For five months, the D-backs were on top of the National League West, but they ran out of gas in the homestretch and were lapped by the Dodgers.
Expectations were high when the D-backs assembled in Tucson, Ariz., for Spring Training after the team won a National League-high 90 games in 2007.
The expectations only got higher when the D-backs jumped out to a 20-8 start thanks to a red-hot offense. After scuffling with the bats in 2007, it looked like the D-backs' young lineup was coming into its own as the club led the league in runs scored through the first few weeks.
May, though, would not be as kind to the D-backs as they went 11-17, including a 3-9 finish to the month.
"After the first month, we couldn't put together any kind of extended period that resembled the team that played the first month," D-backs manager Bob Melvin said. "It's been disappointing. We've constantly been searching for that, but we haven't been able to find it."
A below-.500 June followed, but the Dodgers were having their own share of problems and were still 3 1/2 games behind Arizona at the end of the month.
While Melvin tried all kinds of different lineup combinations, Arizona GM Josh Byrnes worked the trade market, acquiring reliever Jon Rauch, slugger Adam Dunn and infielder David Eckstein. The results, though, were marginal.
The D-backs were seemingly poised to put the division away in late August after they beat the Dodgers, 9-3, in the opener of a three-game series on Aug. 29 at Chase Field. Los Angeles had lost eight straight games at that point, and with Arizona co-aces Dan Haren and Brandon Webb set to go in the final two games of the series, things couldn't have looked more promising for the D-backs.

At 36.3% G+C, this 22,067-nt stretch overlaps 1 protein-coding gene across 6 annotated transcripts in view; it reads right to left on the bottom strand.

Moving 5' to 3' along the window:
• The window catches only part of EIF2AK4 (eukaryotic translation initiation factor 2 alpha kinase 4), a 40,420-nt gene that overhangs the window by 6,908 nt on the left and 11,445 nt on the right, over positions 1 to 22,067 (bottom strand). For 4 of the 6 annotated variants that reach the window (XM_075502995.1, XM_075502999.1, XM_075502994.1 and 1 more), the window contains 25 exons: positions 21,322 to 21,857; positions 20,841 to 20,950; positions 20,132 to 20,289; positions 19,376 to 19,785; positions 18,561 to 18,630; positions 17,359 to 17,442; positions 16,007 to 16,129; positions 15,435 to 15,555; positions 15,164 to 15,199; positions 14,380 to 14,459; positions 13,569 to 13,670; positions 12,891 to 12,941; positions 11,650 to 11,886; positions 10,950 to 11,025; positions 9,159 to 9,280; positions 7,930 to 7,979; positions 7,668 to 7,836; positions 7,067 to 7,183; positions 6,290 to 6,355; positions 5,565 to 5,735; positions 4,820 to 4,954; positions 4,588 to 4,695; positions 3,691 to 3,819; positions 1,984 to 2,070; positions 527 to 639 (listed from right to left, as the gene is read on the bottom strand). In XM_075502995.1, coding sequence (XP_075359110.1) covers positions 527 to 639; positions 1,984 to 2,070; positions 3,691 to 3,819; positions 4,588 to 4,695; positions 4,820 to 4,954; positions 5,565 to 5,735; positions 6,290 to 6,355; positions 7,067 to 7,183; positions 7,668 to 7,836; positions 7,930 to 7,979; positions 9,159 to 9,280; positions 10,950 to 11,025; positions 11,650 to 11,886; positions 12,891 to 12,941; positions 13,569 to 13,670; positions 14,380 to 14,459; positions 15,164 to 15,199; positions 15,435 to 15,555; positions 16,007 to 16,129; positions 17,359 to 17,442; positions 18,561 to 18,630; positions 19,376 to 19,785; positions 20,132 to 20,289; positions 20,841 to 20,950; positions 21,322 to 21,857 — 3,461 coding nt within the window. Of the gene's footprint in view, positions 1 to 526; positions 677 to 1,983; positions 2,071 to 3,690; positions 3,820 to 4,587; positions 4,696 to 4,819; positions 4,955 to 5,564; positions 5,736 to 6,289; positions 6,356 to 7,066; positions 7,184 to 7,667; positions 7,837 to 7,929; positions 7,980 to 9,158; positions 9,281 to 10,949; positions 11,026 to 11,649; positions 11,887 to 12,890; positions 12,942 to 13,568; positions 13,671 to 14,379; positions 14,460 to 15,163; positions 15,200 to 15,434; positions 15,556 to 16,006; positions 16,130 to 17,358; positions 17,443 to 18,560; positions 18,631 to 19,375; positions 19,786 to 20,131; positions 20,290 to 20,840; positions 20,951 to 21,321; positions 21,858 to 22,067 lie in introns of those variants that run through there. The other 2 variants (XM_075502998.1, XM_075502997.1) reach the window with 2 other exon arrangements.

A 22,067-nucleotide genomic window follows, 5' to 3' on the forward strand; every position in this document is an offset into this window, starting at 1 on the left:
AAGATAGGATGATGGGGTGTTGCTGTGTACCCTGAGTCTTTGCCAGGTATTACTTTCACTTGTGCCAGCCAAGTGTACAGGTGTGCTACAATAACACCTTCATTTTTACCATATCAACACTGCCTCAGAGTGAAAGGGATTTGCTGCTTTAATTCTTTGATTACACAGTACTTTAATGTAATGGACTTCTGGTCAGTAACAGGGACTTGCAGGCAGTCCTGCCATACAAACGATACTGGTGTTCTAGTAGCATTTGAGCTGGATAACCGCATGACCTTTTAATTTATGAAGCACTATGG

What happened next will no doubt be something the D-backs will think about long into the offseason.
The Dodgers beat Haren and Webb and went on to win 12 of their next 13 games, including three against the D-backs at Dodger Stadium the following weekend. Meanwhile, the D-backs went 3-10 during that stretch, and in a matter of just two weeks, their 4 1/2-game lead turned into a 4 1/2-game deficit.
It was a stretch from which they never would recover.
"It's tough," catcher Chris Snyder said. "They hit a hot stretch and we hit a cold one. You put that together and you get the Dodgers jumping around right now."
On the individual front, Webb made a strong push for his second NL Cy Young Award in three years. The right-hander won his first nine starts and his 22 wins -- with one start remaining -- are the most since Dontrelle Willis won 22 for the Marlins in 2005.
As one of the few constants on offense -- left fielder Conor Jackson was the other -- shortstop Stephen Drew became just the third shortstop in history to record at least 40 doubles, 10 triples and 20 home runs.